The near-takeover of Afghanistan by the Taliban, and their attempts at reformation, have left Afghan citizens and international governments skeptical.
By Daniel P. Rossmeisl (News Editor)
On Sunday, 15th August 2021, Taliban forces entered the outskirts of the Afghani capital of Kabul. This marked the fall of the last bastion of the USA-backed, Afghani government led by President Ashraf Ghani. President Ghani himself fled into exile within hours, leaving civil society as well as other government officials and military leaders to make their own plans in the face of the Taliban advance. On August 17th, First Vice-President of the Islamic Republic of Afghanistan, Amrullah Saleh, relying on Afghanistan’s alleged democratic constitution, announced that he was assuming power as the Acting President of Afghani government. Despite this claim, factions within the Taliban held a press conference that same day and have since engaged in negotiations with President Ghani and Former-President Hamid Karzai. It appears that Mr Saleh has been largely ignored by prominent international and Taliban parties.
For their part, Taliban have made a noticeable effort to distinguish their new position of leadership from that of their rule during the 1990s. The Taliban, roughly translated to “the students” or “the seekers”, were removed from power by military force in 2001 by coalition forces (primarily led by the USA in response to the 9/11 attacks), following their five-year rule of Afghanistan resulting from the preceding Afghan Civil War. As a result of the group’s association with a number of violent attacks, both within the country and abroad, as well as the particularly harsh enforcement of the Taliban’s interpretation of Sharia law, many international governments designate the Taliban a terrorist organisation. However, perhaps in an appeal to the international community for recognition, the group is making a concerted effort to minimise violence, project stability, and portray themselves as the legitimate new government of Afghanistan. Concessions have included the declaration of an alleged “amnesty” for all previous state officials and members of the Afghan military who cooperate with the new government. In addition, the Guardian’s coverage showed the group claiming that they wish to form an “inclusive, Islamic government.”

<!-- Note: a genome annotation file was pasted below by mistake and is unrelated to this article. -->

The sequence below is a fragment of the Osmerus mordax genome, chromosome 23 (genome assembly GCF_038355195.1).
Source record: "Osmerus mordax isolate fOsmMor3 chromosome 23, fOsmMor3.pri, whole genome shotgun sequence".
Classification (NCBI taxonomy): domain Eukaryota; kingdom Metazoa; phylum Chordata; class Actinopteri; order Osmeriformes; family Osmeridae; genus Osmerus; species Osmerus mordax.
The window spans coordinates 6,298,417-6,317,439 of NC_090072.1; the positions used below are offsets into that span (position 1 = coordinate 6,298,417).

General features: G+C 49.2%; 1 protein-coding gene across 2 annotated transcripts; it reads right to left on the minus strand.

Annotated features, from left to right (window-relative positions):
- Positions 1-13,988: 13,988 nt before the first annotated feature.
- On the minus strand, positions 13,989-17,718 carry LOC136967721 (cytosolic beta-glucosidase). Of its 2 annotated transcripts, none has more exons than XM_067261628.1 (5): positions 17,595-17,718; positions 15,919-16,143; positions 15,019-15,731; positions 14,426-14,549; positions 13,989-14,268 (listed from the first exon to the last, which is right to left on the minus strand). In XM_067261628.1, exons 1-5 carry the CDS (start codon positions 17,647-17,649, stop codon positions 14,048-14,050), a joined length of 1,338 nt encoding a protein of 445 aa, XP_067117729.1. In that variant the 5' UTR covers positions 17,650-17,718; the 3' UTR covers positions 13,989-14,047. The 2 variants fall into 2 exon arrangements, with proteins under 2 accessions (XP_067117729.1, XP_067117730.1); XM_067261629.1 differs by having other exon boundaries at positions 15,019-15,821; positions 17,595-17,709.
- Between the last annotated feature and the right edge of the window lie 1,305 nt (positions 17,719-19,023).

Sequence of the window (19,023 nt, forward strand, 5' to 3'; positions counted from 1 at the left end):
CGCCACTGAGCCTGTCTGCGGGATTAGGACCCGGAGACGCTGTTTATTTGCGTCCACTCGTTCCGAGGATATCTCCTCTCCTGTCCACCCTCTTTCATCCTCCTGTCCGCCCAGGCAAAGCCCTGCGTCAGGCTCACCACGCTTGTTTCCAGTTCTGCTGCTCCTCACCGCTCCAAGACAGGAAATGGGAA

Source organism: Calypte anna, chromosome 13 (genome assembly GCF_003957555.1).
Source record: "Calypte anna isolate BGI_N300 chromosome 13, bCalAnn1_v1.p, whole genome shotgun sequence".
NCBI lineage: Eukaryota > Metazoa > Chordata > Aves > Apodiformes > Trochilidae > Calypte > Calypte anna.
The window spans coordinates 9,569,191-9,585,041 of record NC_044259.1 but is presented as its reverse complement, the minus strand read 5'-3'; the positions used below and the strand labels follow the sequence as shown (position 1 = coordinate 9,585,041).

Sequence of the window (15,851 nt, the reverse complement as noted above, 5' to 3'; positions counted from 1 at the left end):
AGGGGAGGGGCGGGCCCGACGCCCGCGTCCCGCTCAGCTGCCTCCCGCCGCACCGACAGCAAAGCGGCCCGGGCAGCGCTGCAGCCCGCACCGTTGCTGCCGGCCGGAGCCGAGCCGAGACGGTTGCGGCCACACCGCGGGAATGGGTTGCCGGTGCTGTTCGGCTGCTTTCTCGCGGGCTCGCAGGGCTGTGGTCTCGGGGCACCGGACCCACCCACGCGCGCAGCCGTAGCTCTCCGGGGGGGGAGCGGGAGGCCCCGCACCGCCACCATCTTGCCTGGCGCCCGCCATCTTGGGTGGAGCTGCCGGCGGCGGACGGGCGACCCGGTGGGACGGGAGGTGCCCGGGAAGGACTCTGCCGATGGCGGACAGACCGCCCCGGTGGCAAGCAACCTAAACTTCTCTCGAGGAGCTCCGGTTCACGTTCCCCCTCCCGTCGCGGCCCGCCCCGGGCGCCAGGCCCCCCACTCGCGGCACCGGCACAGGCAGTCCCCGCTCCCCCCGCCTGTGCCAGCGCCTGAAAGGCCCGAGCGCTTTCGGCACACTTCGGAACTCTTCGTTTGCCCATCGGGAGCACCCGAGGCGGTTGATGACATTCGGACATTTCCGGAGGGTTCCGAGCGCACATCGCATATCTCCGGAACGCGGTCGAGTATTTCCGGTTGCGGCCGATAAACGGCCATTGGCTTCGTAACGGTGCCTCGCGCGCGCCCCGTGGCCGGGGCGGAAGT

The group has even gone so far as to allow themselves to be interviewed by female journalists. This marks a departure from previous attitudes whereby the Taliban refused to recognise any (and at times made threats or even acted violently against) women working outside what the Taliban claimed was their “traditional role.” Nevertheless, many remain skeptical.
Women, in particular, are frantically erasing any possible evidence of links to the USA for fear of repercussions. At the time of writing this article, thousands of Afghans have made their way to Kabul’s international airport in a desperate bid to leave the country. Although the situation remains fluid, reports already show that at least seven Afghans have died in and around the airport. Reports from the Economist and the Guardian indicate that Taliban forces have fired warning shots on the premises, while other news agencies report that remaining USA forces have also fired warning shots in an attempt at crowd control. Elsewhere in the country, reports are emerging of Taliban violence against women and protesters – despite the assurances of Taliban spokespeople to the contrary.
In the meantime, though claiming victory and expressing an attempt to rule, the Taliban has yet to practically fill the political vacuum left by President Ghani’s departure.